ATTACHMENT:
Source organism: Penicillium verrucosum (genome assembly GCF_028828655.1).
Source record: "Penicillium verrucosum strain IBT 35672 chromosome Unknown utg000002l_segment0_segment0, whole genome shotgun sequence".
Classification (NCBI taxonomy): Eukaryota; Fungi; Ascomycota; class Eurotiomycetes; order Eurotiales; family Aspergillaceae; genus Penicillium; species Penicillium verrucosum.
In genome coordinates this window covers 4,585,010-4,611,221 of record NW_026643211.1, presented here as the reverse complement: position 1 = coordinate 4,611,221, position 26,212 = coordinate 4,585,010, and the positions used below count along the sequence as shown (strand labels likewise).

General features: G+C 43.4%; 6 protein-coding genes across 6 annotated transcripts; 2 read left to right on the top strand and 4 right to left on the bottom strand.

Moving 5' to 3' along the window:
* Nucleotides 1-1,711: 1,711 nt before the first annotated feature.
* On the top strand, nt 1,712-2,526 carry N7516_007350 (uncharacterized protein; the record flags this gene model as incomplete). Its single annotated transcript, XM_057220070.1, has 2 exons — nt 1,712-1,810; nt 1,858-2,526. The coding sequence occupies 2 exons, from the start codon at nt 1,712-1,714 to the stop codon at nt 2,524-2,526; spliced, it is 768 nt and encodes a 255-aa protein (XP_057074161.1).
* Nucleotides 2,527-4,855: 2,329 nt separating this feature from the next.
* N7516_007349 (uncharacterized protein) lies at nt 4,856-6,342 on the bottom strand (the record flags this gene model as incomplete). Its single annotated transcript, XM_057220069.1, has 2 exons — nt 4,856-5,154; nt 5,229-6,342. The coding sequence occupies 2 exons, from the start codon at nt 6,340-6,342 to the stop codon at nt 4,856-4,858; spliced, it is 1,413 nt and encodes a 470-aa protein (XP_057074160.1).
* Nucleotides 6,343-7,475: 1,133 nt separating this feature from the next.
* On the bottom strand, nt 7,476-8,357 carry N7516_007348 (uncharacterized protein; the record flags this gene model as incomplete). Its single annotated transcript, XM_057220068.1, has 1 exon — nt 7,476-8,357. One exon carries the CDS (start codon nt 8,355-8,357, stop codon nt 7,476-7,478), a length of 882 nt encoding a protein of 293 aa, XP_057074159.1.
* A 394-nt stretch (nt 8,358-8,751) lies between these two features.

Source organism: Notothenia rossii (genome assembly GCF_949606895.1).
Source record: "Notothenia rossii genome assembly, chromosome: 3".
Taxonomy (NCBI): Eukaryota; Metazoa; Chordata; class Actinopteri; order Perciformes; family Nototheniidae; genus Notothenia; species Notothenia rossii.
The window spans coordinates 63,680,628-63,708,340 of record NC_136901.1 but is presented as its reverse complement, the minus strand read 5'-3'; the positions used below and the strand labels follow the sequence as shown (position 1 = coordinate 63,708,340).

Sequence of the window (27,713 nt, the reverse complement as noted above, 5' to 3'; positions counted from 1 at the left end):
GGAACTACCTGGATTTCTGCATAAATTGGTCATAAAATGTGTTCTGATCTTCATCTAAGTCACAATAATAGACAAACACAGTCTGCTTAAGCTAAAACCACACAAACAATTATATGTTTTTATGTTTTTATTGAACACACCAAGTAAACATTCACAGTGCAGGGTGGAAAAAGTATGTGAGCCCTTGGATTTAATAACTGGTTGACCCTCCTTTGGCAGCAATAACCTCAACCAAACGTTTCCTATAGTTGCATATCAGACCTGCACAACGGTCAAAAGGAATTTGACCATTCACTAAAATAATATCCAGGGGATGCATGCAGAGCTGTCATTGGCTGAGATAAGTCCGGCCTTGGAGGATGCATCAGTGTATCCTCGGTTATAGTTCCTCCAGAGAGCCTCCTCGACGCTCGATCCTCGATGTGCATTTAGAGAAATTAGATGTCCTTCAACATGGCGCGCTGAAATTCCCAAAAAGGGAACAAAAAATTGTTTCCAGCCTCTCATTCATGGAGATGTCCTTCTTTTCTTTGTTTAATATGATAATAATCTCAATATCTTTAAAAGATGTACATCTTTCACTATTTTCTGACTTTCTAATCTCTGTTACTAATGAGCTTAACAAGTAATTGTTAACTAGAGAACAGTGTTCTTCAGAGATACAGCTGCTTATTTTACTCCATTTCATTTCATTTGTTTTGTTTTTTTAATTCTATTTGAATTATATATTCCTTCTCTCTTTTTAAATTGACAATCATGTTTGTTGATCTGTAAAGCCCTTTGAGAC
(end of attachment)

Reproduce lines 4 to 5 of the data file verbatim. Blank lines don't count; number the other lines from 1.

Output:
In genome coordinates this window covers 4,585,010-4,611,221 of record NW_026643211.1, presented here as the reverse complement: position 1 = coordinate 4,611,221, position 26,212 = coordinate 4,585,010, and the positions used below count along the sequence as shown (strand labels likewise).

General features: G+C 43.4%; 6 protein-coding genes across 6 annotated transcripts; 2 read left to right on the top strand and 4 right to left on the bottom strand.